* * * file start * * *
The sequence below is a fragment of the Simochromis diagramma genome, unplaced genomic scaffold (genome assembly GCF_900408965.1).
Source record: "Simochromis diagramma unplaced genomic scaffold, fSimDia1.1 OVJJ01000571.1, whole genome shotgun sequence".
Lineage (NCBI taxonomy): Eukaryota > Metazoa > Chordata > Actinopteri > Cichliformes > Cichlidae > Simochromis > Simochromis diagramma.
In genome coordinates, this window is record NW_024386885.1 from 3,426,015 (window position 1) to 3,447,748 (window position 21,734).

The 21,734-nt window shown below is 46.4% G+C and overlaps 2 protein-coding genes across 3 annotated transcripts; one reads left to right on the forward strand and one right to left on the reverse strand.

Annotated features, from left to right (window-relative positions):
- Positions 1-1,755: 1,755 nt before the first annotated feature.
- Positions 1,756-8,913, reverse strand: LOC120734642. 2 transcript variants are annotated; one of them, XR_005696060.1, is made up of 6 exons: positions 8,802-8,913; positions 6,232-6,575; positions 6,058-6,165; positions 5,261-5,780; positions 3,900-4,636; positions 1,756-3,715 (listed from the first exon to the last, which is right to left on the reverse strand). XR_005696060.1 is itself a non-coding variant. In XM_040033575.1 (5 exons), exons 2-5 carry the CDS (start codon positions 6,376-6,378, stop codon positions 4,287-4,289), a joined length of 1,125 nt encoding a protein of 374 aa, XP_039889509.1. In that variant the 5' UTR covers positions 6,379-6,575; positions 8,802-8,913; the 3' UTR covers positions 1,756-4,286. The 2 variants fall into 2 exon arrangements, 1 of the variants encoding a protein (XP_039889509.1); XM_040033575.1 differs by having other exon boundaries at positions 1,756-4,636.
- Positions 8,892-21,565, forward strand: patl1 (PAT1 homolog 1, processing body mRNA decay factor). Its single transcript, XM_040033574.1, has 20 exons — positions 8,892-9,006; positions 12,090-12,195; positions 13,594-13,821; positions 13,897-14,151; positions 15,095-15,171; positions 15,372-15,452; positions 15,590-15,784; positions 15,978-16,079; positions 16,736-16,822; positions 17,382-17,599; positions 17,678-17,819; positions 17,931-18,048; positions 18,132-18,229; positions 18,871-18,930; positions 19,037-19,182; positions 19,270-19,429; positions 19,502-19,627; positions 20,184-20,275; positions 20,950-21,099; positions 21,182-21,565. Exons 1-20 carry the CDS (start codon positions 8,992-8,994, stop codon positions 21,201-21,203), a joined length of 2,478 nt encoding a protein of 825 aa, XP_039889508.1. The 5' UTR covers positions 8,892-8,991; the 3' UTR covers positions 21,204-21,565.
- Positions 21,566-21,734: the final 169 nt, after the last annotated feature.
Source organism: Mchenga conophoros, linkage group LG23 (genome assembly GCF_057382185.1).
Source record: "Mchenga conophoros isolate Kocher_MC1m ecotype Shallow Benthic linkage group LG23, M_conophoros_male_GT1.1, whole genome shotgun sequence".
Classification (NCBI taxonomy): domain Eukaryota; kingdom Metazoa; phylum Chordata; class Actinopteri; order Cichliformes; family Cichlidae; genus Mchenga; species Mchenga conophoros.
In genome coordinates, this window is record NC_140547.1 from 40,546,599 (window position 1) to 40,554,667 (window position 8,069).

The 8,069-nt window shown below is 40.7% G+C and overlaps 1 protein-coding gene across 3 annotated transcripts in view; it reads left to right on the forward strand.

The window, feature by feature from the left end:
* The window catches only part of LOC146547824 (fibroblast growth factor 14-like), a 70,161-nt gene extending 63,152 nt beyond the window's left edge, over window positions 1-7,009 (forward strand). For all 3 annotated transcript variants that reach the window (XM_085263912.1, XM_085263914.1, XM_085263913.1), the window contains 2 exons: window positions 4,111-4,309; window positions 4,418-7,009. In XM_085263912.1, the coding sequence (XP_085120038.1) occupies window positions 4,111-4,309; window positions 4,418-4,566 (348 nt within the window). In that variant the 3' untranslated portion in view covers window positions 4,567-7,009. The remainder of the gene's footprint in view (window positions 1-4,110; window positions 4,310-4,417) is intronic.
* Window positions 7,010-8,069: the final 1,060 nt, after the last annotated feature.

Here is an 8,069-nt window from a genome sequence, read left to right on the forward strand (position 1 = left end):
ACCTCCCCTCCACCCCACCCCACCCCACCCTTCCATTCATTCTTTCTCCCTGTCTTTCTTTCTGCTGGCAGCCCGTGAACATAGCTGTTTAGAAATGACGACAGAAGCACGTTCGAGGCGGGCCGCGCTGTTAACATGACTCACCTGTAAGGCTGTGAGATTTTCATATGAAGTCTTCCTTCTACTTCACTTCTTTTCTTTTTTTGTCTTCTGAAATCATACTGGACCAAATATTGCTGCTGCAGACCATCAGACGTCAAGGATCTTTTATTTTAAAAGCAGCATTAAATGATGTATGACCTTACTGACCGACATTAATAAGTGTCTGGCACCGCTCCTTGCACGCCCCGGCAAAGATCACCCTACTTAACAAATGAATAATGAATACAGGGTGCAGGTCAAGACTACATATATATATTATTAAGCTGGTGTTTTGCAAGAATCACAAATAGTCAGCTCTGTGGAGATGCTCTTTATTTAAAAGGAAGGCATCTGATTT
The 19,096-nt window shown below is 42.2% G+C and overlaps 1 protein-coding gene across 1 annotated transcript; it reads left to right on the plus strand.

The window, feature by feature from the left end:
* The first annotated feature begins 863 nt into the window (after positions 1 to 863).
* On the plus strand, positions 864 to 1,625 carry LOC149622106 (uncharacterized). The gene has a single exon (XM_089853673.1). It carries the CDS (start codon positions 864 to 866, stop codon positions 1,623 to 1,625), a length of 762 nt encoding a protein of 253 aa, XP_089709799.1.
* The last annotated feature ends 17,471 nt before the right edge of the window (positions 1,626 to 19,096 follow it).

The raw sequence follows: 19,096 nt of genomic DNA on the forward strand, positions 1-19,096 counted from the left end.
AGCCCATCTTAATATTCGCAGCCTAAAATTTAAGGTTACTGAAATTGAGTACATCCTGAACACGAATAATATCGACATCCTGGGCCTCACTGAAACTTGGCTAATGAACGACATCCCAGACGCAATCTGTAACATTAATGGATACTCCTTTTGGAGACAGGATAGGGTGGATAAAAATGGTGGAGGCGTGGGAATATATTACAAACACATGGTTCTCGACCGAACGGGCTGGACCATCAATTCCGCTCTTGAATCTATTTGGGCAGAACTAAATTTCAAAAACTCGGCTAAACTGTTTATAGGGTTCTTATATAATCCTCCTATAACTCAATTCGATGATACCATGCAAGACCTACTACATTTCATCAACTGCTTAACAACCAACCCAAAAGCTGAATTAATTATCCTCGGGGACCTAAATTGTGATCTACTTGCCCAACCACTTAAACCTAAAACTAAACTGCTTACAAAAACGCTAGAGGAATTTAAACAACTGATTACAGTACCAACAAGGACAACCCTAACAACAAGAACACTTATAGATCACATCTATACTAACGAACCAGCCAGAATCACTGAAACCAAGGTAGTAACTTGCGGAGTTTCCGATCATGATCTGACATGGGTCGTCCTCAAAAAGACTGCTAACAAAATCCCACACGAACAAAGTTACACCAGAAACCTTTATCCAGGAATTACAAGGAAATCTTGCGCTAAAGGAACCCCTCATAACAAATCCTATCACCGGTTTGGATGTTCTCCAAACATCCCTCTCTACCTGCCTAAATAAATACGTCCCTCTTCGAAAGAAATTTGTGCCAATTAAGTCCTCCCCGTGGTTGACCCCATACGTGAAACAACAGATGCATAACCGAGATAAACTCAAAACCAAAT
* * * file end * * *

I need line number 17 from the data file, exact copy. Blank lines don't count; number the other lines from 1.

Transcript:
* The window catches only part of LOC146547824 (fibroblast growth factor 14-like), a 70,161-nt gene extending 63,152 nt beyond the window's left edge, over window positions 1-7,009 (forward strand). For all 3 annotated transcript variants that reach the window (XM_085263912.1, XM_085263914.1, XM_085263913.1), the window contains 2 exons: window positions 4,111-4,309; window positions 4,418-7,009. In XM_085263912.1, the coding sequence (XP_085120038.1) occupies window positions 4,111-4,309; window positions 4,418-4,566 (348 nt within the window). In that variant the 3' untranslated portion in view covers window positions 4,567-7,009. The remainder of the gene's footprint in view (window positions 1-4,110; window positions 4,310-4,417) is intronic.